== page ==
- A series of rapid developments in one of the two cases against President Donald Trump’s former campaign manager Paul Manafort indicate he’s fighting an uphill battle against the special counsel Robert Mueller.
- Over the last month, Manafort lost motions to dismiss the case, dismiss new charges against him, and suppress new evidence.
- He was also accused of attempted witness tampering, hit with a new superseding indictment, and sent to jail.
- The mounting pressure significantly raises the odds of Manafort’s flipping on Trump.
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Paul Manafort, the former chairman and manager of President Donald Trump’s campaign, is waging an uphill battle against the special counsel Robert Mueller in the Russia investigation.
Manafort is the defendant in two separate criminal indictments from Mueller’s office – one in Virginia and one in Washington. He stands charged with over two dozen counts related to tax and bank fraud, conspiracy, obstruction of justice, making false statements, and failure to register as a foreign agent.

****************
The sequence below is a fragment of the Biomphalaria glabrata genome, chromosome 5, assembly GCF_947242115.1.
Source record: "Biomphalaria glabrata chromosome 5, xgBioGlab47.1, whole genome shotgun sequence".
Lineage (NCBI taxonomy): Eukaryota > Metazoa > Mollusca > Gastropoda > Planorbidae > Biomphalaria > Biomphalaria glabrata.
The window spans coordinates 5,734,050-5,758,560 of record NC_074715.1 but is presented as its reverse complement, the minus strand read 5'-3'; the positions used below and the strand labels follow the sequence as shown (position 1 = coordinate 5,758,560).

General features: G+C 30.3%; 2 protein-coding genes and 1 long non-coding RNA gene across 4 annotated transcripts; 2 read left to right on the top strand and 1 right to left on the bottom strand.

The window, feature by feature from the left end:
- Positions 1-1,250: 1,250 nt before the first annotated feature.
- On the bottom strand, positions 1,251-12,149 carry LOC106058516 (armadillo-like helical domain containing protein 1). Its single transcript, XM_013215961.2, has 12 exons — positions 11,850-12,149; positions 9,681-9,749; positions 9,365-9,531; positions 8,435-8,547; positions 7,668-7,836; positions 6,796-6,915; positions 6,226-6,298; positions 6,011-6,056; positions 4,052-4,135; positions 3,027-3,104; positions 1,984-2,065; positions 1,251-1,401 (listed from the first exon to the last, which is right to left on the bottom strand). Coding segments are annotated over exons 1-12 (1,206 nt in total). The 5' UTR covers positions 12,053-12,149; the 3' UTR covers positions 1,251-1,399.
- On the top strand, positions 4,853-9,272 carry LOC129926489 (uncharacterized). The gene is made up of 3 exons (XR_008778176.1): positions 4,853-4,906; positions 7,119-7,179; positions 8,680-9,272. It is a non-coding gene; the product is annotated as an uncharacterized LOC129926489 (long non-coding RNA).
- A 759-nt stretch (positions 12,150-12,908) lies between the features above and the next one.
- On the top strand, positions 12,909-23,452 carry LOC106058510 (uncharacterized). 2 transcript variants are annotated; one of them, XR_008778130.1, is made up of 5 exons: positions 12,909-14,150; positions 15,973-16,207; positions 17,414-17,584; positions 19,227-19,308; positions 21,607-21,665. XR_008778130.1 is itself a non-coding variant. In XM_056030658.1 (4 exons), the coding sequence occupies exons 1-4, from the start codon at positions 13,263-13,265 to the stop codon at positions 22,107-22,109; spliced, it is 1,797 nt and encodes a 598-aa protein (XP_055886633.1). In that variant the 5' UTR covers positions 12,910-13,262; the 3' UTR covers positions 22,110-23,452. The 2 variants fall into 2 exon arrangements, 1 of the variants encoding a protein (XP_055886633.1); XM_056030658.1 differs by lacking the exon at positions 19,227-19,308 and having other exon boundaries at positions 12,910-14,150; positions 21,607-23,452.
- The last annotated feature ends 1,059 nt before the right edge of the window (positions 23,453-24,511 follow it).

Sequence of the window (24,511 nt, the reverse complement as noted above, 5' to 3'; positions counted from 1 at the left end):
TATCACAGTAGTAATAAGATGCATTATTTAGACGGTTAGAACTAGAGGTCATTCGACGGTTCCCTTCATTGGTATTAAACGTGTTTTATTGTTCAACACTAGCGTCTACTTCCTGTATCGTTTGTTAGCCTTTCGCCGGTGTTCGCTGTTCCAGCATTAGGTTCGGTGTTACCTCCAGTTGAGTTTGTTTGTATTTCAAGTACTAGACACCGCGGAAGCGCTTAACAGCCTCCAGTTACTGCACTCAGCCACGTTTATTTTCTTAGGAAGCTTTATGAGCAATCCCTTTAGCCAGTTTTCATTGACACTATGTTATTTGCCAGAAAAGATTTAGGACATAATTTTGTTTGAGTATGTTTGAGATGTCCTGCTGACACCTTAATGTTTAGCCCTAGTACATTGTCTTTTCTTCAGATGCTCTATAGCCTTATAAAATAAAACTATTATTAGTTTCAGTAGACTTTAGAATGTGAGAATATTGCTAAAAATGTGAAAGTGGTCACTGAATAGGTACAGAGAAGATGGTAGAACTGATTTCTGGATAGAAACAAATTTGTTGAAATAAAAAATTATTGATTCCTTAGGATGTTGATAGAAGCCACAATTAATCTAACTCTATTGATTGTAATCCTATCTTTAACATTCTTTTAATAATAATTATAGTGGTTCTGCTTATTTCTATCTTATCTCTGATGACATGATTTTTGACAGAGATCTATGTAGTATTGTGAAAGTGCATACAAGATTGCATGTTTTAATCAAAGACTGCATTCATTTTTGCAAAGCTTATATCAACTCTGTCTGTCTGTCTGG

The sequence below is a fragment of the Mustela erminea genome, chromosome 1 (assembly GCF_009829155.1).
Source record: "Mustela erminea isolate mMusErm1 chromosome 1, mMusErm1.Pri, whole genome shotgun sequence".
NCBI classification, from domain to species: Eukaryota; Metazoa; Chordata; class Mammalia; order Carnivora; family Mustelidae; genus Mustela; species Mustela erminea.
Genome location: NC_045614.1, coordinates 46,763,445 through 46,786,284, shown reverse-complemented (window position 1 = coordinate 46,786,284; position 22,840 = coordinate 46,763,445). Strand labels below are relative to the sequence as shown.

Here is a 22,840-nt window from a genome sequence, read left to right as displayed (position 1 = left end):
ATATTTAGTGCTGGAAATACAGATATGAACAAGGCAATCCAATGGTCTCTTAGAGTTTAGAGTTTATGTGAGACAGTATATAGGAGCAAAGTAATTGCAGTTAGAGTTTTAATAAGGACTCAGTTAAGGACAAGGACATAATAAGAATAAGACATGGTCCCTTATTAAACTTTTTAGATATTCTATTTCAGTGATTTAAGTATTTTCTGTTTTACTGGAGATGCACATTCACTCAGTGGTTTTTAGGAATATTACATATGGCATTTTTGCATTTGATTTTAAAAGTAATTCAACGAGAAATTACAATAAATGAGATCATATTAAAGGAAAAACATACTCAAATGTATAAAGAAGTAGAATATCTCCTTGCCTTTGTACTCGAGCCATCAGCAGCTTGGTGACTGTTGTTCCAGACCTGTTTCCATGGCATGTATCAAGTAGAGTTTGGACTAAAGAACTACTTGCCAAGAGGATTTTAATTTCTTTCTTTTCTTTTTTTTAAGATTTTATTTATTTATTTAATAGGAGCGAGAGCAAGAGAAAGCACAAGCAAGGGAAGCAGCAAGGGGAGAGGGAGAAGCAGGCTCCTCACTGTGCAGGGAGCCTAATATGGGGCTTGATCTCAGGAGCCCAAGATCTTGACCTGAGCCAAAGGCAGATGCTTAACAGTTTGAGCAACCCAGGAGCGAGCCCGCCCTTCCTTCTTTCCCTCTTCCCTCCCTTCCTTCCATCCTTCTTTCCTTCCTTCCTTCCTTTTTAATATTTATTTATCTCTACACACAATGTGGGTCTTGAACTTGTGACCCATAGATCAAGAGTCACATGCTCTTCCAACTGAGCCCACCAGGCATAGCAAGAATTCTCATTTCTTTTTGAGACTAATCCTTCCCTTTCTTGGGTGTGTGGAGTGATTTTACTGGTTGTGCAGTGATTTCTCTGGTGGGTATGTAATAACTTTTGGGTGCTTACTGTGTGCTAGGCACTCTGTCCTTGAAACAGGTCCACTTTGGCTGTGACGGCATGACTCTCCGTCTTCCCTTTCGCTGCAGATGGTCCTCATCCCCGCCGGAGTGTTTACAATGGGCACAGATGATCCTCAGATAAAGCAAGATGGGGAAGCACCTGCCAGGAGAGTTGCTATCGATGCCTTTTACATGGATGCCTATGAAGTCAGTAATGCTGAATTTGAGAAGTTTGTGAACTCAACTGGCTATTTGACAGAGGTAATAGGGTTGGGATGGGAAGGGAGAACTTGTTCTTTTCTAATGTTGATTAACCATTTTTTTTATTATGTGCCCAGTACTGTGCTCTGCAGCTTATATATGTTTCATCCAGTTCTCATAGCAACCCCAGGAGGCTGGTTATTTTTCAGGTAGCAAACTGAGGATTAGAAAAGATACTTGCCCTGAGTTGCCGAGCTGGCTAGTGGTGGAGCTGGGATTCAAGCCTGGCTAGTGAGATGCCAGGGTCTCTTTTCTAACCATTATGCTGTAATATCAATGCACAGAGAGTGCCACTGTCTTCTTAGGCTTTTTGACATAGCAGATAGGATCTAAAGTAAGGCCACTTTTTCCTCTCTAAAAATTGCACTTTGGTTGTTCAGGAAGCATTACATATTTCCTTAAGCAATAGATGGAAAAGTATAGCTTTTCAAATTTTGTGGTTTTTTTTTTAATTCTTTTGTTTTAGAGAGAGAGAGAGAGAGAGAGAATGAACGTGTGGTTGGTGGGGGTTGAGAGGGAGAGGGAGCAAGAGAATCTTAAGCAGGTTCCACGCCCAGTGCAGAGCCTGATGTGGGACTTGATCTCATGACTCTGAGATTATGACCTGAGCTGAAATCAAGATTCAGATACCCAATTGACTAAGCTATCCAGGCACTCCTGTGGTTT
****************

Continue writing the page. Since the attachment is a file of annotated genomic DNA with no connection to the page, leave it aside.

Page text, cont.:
Manafort’s lawyers have put up an aggressive defence against Mueller, who’s investigating Russian election interference, but a series of developments over the last month in the Washington, DC, case indicate that the outcome for Manafort could be bleak.
Manafort’s lawyers filed two motions to dismiss the Washington, DC, and Virginia cases, respectively.
Manafort’s lawyers argued that Mueller had overstepped his authority by charging Manafort with crimes unrelated to Russian collusion, and that the scope of Mueller’s mandate was overly broad.
In May, US District Judge Amy Berman Jackson struck down Manafort’s motion to dismiss the Washington, DC, case.
Jackson concluded in a 37-page opinion that Manafort is an “obvious person of interest” for Mueller “given the combination of his prominence within the campaign and his ties to Ukrainian officials supported by and operating out of Russia, as well as to Russian oligarchs.”
She added that charging him “falls squarely” within Mueller’s mandate, pointing to an August 2017 memo that Deputy Attorney General Rod Rosenstein sent to Mueller outlining the scope of his investigative authority.